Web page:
COLLECTING CLOCKS

Written by Mark Peer

     There is no such thing as an ordinary clock collector. But there may be some collectors with ordinary clocks. Someone somewhere has made a clock out of everything under the sun. Only books seem to have more diversity. As the most important machine of the last millennium, clocks deserve to be carefully studied and preserved. Without clocks, many of today's machines would never have existed. Nearly every civilized country produced very good quality timepieces over the last 200 years, and many volumes of literature have been written on the subject. The largest selection of current horological (the art and science of measuring time) books can be found on the web at: www.usbooks.com.
     Like old cars, clocks are a machine that every handyman and his brother has ogled, fondled, taken apart, moved, dropped or otherwise changed. Luckily for us, so many clocks were made in America in the 19th and 20th centuries that many really good examples still exist. Maybe, by the time you digest this story about American clocks you   will gain insight into one of the most diverse collectables you can find.
     The word clock is derived from the Latin "glocke", meaning bell. In medieval times townspeople had just the bell's toll for timekeeping, for only the wealthy and royalty owned mechanical clocks or watches. The small gilt bronze handmade table clocks depicted in paintings of the 13th century were not very accurate... until the pendulum was first employed in clocks of the late 17th century. Most clocks were custom made until about the year 1810... like adding a motor to a 4 wheeled cart , the clock business began to accelerate as some enterprising young American clockmakers began what is now known as factory mass production.  Life began to change... Life was better because you knew what time it was.  Regular Americans began to own clocks. The average hardworking Joe could save his money and buy a clock. Being the first on your block with a clock was a big thing! Like buying a car today... if you had good credit you could get a nice one and pay for it over time. By the time the 19th century had ended, some clocks were even given away as premiums to merchants who sold their quotas of coffee, grain and various other sundries.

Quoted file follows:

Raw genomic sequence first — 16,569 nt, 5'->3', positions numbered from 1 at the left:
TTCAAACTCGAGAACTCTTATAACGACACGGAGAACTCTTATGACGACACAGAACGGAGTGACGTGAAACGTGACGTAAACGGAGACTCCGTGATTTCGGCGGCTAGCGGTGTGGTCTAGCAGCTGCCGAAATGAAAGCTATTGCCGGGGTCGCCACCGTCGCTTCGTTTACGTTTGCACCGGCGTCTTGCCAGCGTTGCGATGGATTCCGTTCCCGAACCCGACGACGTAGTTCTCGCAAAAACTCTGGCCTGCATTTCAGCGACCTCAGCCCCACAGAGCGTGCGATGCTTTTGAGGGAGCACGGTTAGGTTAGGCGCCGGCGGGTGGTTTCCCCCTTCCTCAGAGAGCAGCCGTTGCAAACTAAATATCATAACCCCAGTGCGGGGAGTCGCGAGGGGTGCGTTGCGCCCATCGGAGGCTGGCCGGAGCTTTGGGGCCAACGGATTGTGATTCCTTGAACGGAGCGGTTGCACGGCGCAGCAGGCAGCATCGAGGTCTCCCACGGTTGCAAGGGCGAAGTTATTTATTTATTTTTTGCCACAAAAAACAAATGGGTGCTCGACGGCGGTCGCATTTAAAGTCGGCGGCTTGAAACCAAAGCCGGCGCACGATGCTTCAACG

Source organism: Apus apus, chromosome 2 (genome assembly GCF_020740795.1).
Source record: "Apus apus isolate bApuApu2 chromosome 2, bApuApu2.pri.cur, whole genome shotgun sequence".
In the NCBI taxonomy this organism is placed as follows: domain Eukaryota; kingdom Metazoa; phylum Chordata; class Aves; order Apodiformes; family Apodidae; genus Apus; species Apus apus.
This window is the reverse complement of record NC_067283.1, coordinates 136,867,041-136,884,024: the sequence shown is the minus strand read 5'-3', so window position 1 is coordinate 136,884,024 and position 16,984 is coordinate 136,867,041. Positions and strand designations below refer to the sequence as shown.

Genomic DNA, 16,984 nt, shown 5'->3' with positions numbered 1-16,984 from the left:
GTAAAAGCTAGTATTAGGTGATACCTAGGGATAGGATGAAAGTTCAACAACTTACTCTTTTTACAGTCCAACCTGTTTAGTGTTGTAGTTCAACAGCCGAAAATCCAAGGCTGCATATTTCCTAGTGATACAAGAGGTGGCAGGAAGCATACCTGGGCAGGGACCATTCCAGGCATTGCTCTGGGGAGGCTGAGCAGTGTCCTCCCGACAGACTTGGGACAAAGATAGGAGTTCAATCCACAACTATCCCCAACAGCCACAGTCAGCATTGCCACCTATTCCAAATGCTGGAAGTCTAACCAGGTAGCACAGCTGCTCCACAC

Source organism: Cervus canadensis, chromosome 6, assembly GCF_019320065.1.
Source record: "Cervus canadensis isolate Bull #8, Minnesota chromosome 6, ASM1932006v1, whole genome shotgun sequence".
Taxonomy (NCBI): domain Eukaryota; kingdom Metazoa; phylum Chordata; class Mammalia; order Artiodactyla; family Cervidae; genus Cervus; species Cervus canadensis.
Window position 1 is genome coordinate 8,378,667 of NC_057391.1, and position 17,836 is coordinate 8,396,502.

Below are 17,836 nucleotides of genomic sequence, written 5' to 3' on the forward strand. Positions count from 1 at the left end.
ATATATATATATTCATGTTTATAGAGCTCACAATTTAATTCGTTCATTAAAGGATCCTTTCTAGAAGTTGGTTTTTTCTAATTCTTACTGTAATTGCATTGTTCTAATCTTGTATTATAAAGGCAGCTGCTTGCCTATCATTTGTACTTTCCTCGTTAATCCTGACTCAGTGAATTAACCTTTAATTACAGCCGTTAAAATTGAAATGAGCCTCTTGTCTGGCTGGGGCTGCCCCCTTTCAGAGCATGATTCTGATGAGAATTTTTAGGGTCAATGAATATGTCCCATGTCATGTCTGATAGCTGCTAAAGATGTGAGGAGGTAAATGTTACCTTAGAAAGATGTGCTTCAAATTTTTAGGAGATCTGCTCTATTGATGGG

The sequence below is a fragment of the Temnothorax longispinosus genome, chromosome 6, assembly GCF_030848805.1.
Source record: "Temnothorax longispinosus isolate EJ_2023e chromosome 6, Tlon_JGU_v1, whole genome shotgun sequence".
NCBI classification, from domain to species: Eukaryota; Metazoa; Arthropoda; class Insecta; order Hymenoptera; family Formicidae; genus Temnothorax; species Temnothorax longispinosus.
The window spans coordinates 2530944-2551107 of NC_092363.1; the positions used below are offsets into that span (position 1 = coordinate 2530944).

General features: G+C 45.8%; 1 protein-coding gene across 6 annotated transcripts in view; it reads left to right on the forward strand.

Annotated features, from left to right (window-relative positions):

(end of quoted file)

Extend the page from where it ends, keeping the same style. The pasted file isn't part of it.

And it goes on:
In 1768 the Willard family near Boston began hand tooling what would become the most sought after American clocks in their own time. By machining rough cast brass clock parts imported from England, then mass producing clock mechanisms and building tall cases of mahogany with native secondary woods, thus creating the "Roxbury tall".  The Willard family also produced the famous "Patent timepiece" aka banjo clock... which is considered to be the first clock uniquely of American design. By far, the most accurate, and comprehensive up to date history of the weight-driven banjo clock is: "WILLARD'S PATENT TIME PIECES" By Paul J. Foley and can be purchased for $90 at: www.roxburyvillagepublishing.com. A must have for anyone serious about the subject... No expert would be caught without it!  Pristine examples of signed Willard and other clocks with impeccable provenance can now fetch well into six figures.